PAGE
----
jesseduffield / lazycli

Turn static CLI commands into TUIs with ease

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$ not open config.yml on Windows

michelepagot opened this issue · comments

I'm using lazycli 0.1.14 on a Windows10 machine. I do not have any default association for the .yml files.
So, for example, if I try to

start C:\Users\me\AppData\Roaming\lazycli\config\config.yml

I get nothing but a OS popup that asks me to suggest my preferred application to edit the .yml files

So within lazycli, $ has no effects at all, the low status bar quickly toggles between two messages, so the first one about "I'm using start" is barely visible. The Windows popup about file association does not appear when "start" is called by lazycli

Code behind it seems like

11 #[cfg(target_os = "windows")]
12 pub fn open_command() -> String {
13 String::from("start")
14 }

Unfortunately, I have no proposal about how to handle this situation or even if it has to be handled at all or code is fine like it is right now:

  • maybe using dear old notepad ?
  • maybe provide an environment variable to let the user to select its editor
  • maybe just try to figure out that nothing happened with "start" and try to better prompting that user?

in any case, lazycli is a cool small doing one thing command: greater job

@michelepagot would you be able to see if this branch fixes your issue? #13

Test performed.

Initial condition: as before, no default executable associated to .yml extension. So as before
> start C:\Users\me\AppData\Roaming\lazycli\config\config.yml
result in Windows to open a popup to let me select an editor.

Now get the fix and build it

> cd lazycli\
> gh pr checkout https://github.com/jesseduffield/lazycli/pull/13
> cargo install --path .
> lazycli.exe -- dir /B

It result in a first empty Error message box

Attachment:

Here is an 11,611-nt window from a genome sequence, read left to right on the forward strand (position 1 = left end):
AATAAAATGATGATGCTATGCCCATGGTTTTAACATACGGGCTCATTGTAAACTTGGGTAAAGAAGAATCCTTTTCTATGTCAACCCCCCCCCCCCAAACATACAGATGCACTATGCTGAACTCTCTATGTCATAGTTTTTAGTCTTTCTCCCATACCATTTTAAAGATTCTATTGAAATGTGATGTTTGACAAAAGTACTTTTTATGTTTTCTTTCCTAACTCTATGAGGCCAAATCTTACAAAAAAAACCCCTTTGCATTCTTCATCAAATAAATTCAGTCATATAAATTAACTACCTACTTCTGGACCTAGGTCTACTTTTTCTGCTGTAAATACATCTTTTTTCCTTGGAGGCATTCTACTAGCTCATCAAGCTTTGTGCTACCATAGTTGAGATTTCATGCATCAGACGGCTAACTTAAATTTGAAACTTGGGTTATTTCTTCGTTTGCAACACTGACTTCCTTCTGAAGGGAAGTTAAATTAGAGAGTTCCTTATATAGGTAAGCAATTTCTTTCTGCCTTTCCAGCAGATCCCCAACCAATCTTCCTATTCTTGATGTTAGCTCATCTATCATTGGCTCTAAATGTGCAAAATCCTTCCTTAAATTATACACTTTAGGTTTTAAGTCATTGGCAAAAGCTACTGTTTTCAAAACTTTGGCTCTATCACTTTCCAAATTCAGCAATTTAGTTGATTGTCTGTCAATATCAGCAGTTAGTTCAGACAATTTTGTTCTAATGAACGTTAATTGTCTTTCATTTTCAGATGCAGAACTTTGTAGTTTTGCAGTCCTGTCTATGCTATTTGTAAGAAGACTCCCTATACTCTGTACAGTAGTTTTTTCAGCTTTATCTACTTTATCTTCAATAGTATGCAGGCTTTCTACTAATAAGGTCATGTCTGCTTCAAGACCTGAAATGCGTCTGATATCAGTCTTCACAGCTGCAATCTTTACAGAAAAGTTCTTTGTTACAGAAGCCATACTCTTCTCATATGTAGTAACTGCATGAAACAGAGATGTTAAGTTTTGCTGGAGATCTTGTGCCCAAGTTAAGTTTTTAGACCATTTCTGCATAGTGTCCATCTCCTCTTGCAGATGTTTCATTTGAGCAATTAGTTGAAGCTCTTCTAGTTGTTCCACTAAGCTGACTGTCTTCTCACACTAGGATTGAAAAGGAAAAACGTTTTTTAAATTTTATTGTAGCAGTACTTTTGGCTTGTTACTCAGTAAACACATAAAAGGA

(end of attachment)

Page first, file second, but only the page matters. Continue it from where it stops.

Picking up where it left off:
image

The $ key produce same sort of result.

damn. Not sure where to start to investigate this

Maybe you can allow the user to specify editor to use using environment variables.

export LAZYCLI_EDITOR=vim

or

set LAZYCLI_EDITOR=notepad.exe

run_command too is not so Windows friendly

I'm definitely not RUSTy enough to provide anything more than a pseudocode idea but maybe you can think about adding to src\os_commands.rs something like

#[cfg(target_os = "linux")]
pub fn get_executor() -> &str {
  &String::from("bash")
}

#[cfg(target_os = "macos")]
pub fn get_executor() -> &str {
  &String::from("bash")
}

#[cfg(target_os = "windows")]
pub fn get_executor() -> String {
  &String::from("cmd")
}

And then use it in

pub fn run_command(command: &str) -> Result<String, String> {
  let output = Command::new(os_commands::get_executor())
    .args(&["/c", command])
    .output()
    .expect(&format!("failed to run command {}", command));

  if !output.status.success() {
    return Err(String::from_utf8(output.stderr).unwrap());
  }

  Ok(String::from_utf8(output.stdout).unwrap())
}

Just pseudocode, it does not build. It has quite like to be extended to .args(&[ as bash need -c and cmd needs /c
You can eventually also allow the user to specify his/her own executor using an environment variable

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